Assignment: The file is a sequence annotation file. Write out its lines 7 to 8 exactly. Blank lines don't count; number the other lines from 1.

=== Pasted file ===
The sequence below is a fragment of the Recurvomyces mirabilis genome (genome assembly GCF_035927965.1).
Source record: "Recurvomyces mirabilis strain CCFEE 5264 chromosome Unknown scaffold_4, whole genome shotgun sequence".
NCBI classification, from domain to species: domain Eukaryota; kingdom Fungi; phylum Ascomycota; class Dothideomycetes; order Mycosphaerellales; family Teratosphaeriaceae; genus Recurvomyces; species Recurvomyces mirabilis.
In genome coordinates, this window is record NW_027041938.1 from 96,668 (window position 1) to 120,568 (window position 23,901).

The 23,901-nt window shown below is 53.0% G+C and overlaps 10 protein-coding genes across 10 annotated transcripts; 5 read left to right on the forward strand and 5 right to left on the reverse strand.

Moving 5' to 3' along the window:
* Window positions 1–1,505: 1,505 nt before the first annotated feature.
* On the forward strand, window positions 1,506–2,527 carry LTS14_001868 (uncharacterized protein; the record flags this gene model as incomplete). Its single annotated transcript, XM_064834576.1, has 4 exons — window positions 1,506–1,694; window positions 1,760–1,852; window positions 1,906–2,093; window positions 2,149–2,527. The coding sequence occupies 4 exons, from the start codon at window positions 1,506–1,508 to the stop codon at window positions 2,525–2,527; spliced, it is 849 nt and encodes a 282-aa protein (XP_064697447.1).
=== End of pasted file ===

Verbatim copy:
* Window positions 1–1,505: 1,505 nt before the first annotated feature.
* On the forward strand, window positions 1,506–2,527 carry LTS14_001868 (uncharacterized protein; the record flags this gene model as incomplete). Its single annotated transcript, XM_064834576.1, has 4 exons — window positions 1,506–1,694; window positions 1,760–1,852; window positions 1,906–2,093; window positions 2,149–2,527. The coding sequence occupies 4 exons, from the start codon at window positions 1,506–1,508 to the stop codon at window positions 2,525–2,527; spliced, it is 849 nt and encodes a 282-aa protein (XP_064697447.1).